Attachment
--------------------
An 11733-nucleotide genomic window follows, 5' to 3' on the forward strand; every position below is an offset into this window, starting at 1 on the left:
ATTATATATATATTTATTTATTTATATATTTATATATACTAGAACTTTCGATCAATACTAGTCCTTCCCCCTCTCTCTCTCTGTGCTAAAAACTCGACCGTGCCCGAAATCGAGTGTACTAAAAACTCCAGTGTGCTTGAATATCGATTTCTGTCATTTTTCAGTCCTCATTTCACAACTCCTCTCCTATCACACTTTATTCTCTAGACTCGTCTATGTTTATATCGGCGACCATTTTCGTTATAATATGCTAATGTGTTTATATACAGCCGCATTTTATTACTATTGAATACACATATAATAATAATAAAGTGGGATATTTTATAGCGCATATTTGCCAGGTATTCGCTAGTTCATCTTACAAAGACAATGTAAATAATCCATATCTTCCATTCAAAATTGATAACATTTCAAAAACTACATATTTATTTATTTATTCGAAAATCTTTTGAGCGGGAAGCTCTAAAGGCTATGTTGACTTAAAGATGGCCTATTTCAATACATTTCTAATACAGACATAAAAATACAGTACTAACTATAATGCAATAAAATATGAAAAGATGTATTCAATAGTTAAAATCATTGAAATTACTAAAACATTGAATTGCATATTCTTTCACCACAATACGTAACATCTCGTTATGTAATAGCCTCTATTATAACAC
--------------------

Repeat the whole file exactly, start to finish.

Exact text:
An 11733-nucleotide genomic window follows, 5' to 3' on the forward strand; every position below is an offset into this window, starting at 1 on the left:
ATTATATATATATTTATTTATTTATATATTTATATATACTAGAACTTTCGATCAATACTAGTCCTTCCCCCTCTCTCTCTCTGTGCTAAAAACTCGACCGTGCCCGAAATCGAGTGTACTAAAAACTCCAGTGTGCTTGAATATCGATTTCTGTCATTTTTCAGTCCTCATTTCACAACTCCTCTCCTATCACACTTTATTCTCTAGACTCGTCTATGTTTATATCGGCGACCATTTTCGTTATAATATGCTAATGTGTTTATATACAGCCGCATTTTATTACTATTGAATACACATATAATAATAATAAAGTGGGATATTTTATAGCGCATATTTGCCAGGTATTCGCTAGTTCATCTTACAAAGACAATGTAAATAATCCATATCTTCCATTCAAAATTGATAACATTTCAAAAACTACATATTTATTTATTTATTCGAAAATCTTTTGAGCGGGAAGCTCTAAAGGCTATGTTGACTTAAAGATGGCCTATTTCAATACATTTCTAATACAGACATAAAAATACAGTACTAACTATAATGCAATAAAATATGAAAAGATGTATTCAATAGTTAAAATCATTGAAATTACTAAAACATTGAATTGCATATTCTTTCACCACAATACGTAACATCTCGTTATGTAATAGCCTCTATTATAACAC